Meet Fay Wolf: professional organizer, musician, and actor. Since how truly organized minds work are still a mystery to many of us, I set out to ask our top video organizers: what are the top 10 habits that you actually use to keep your own life organized?
1. Only buy and store one or two more than you need.
Being a slave to "on sale" is no longer on my to-do list. Our homes need breathable space now, and items will always be on sale again. There's a drawer in my bathroom that houses 1 or 2 extra of each toiletry item I use. It's quite easy to find everything, and I never run out. When one comes out, I add that item to my shopping list and go buy one more. Easy.
2. Use a small bowl for keys and a few hooks for coats and bags.
I've got a bowl waiting for me as soon as I open the front door — small enough to hold a few sets of keys and that's it. Instead of a coat rack, which takes up floor space and tends to topple, I use inexpensive hooks right next to the door. I hang about four jackets and four bags. It's amazing how much versatility there is in a flat wall.
3. Release your perfectionism.
Getting it right all the time is a whole lot more stressful than getting it better. There is a stack of DVDs next to my Blu-ray player that I'm never going to watch. I will eventually get around to purging, but just because I haven't yet doesn't mean I've failed or that I'm a bad organizer or that my life is going to fall apart. Go easy on yourself, you know?
4. Use trays and small containers to police yourself.
Trays and containers that serve a specific purpose provide accountability. For instance: if you use a small paper tray, as opposed to a deep basket (or nothing at all), you're only allowed to put a certain amount of paper in it before you're forced to deal with it. For current paper, I actually use wall pockets labeled TO DO and TO FILE. On my dresser, a few trays contain and corral everyday jewelry, and on my desk I use a small tray for receipts to be processed.
5. Parent Yourself and Do Your Chores
The laundry gets clean. And then sometimes it sits there, folded. Maybe for a few days...taunting me. Stray clothes are definitely one of my downfalls. So I've been working on getting the clean clothes put away as soon as possible. I also try to fight most urges to go to bed with dishes in the sink. My morning self always thanks me profusely.
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6. Change the story.
I used to say to myself repeatedly "You're not a writer." But guess what? You're reading this post, so I guess I actually am one. I changed the story, and then started writing songs and blog posts and pilot scripts. Therefore: You're only as disorganized as you say you are. It's incredible what a shift in perception can do.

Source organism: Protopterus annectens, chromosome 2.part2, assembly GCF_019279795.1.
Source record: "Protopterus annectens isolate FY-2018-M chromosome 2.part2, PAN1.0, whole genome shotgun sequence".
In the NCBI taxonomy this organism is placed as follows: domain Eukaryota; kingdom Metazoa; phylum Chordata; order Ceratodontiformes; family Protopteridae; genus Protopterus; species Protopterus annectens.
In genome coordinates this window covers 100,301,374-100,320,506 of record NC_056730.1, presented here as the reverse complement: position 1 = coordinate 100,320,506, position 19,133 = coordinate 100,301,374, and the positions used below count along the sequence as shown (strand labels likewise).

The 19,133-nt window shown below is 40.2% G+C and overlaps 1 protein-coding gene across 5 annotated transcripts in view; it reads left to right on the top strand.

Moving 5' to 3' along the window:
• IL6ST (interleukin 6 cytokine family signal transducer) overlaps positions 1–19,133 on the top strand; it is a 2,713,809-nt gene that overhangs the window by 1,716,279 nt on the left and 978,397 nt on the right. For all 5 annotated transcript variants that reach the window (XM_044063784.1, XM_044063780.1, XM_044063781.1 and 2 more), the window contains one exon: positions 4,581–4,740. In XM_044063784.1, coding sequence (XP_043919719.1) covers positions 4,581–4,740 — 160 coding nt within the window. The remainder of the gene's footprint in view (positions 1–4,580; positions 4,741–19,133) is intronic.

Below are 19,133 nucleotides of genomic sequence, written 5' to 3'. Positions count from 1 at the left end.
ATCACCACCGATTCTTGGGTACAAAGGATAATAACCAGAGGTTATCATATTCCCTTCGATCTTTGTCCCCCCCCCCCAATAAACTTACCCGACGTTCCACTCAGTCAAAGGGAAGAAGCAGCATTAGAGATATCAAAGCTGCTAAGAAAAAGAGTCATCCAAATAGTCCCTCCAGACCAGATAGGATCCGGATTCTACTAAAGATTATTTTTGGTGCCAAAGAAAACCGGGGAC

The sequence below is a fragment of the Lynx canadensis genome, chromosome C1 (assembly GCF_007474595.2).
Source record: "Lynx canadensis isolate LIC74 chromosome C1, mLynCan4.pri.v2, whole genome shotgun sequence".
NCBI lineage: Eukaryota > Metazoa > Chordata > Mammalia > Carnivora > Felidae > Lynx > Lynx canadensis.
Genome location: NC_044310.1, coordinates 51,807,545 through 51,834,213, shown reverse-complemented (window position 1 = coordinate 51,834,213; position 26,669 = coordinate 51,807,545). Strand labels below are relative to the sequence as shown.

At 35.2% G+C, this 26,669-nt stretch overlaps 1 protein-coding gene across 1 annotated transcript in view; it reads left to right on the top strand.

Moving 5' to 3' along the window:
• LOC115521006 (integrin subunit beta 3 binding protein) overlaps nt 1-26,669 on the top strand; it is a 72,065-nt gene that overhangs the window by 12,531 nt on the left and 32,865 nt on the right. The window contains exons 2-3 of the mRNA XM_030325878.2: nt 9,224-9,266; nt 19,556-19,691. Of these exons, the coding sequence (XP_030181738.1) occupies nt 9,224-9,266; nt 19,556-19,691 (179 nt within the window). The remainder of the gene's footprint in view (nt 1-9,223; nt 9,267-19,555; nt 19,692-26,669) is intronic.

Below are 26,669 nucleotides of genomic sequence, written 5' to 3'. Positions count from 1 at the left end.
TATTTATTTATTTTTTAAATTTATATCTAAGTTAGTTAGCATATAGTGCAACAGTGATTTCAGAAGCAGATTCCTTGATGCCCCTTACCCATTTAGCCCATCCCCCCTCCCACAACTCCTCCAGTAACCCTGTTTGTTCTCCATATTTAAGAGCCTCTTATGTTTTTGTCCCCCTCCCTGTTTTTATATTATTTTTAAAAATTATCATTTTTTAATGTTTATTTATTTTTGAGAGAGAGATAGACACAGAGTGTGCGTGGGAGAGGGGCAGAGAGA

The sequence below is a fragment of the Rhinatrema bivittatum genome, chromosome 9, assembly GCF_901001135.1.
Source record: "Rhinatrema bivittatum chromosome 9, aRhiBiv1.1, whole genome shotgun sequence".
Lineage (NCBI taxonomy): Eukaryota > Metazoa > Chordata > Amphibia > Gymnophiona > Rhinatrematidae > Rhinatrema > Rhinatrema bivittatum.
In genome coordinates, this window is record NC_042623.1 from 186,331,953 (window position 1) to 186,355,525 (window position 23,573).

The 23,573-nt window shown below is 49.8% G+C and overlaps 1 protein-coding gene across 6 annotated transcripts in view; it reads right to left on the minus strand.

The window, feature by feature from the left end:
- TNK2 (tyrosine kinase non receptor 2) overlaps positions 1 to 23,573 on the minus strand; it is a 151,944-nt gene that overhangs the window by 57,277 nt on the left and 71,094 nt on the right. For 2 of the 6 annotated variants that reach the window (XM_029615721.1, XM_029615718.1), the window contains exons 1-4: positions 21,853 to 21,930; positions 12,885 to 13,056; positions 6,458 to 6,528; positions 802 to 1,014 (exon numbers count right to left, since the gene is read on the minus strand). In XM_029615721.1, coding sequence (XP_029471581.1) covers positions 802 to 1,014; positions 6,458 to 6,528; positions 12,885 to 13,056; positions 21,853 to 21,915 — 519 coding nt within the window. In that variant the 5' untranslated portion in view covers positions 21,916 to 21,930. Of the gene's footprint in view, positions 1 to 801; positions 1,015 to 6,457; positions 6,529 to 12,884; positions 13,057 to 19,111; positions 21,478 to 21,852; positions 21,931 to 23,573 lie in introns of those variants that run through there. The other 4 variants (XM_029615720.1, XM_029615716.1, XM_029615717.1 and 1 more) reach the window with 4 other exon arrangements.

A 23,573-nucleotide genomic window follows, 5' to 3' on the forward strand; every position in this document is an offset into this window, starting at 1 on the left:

7. Honor your memories.
Inside my filing system, I have a 2-in wide hanging file that serves as a drop area for my Personal Memorabilia. Once it's full, I transfer the best of the best into a memorabilia box that lives on a high shelf somewhere. It's always easy to grab a shoebox (or archive-safe box), label it, and give sentimental stuff a nice home.
8. Learn how to use productivity apps.
I save SO MUCH time on the backend by using productivity apps (not to mention my brain is clearer, freer, happier.) I can quickly find all of my notes and research in Evernote or Dropbox. All of my tasks (for all areas of my life) are in OmniFocus. And Mailbox keeps my Gmail inbox remarkably slimmed down. When I don't understand how certain features work, I'll take the time to watch the how-to videos and learn something new. Always worth it.
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9. We're all the same. We all have piles and we all make messes.
Being an organizer doesn't mean I don't like to spread out and live freely. On any given day, my office, kitchen and car can look like a tornado just hit. But I purge often, and the difference is that everything has a home, so I can actually put things away — as opposed to into some ominous bigger pile.
10. Put your fears/desires front and center.
All of my musical instruments are out in the open, set up, and ready to play. Once I'm ready to start creating, there are no hurdles to jump through and things to move out of the way. If you want to be painting more, you should be able to grab those art supplies as easily as you can grab your toothbrush. Then there are no more excuses to do the scary stuff.
• The Star: Fay Wolf is a singer-songwriter, actor and professional organizer. Her book "New Order: A Decluttering Handbook for Creative Folks (And Everyone Else)" was featured in the LA Times here. She's acted on shows like 2 Broke Girls and Bones, and her songs have been heard on shows like Grey's Anatomy and Pretty Little Liars. Fay's Los Angeles-based company New Order has been organizing lives since 2006, helping creative people deal with both inner and outer clutter. She coaches in-person, by phone, and in group workshops. Learn more via FayWolf.com and follow her on Twitter @faywolf!
Re-edited from a post originally published 1.7.15-NT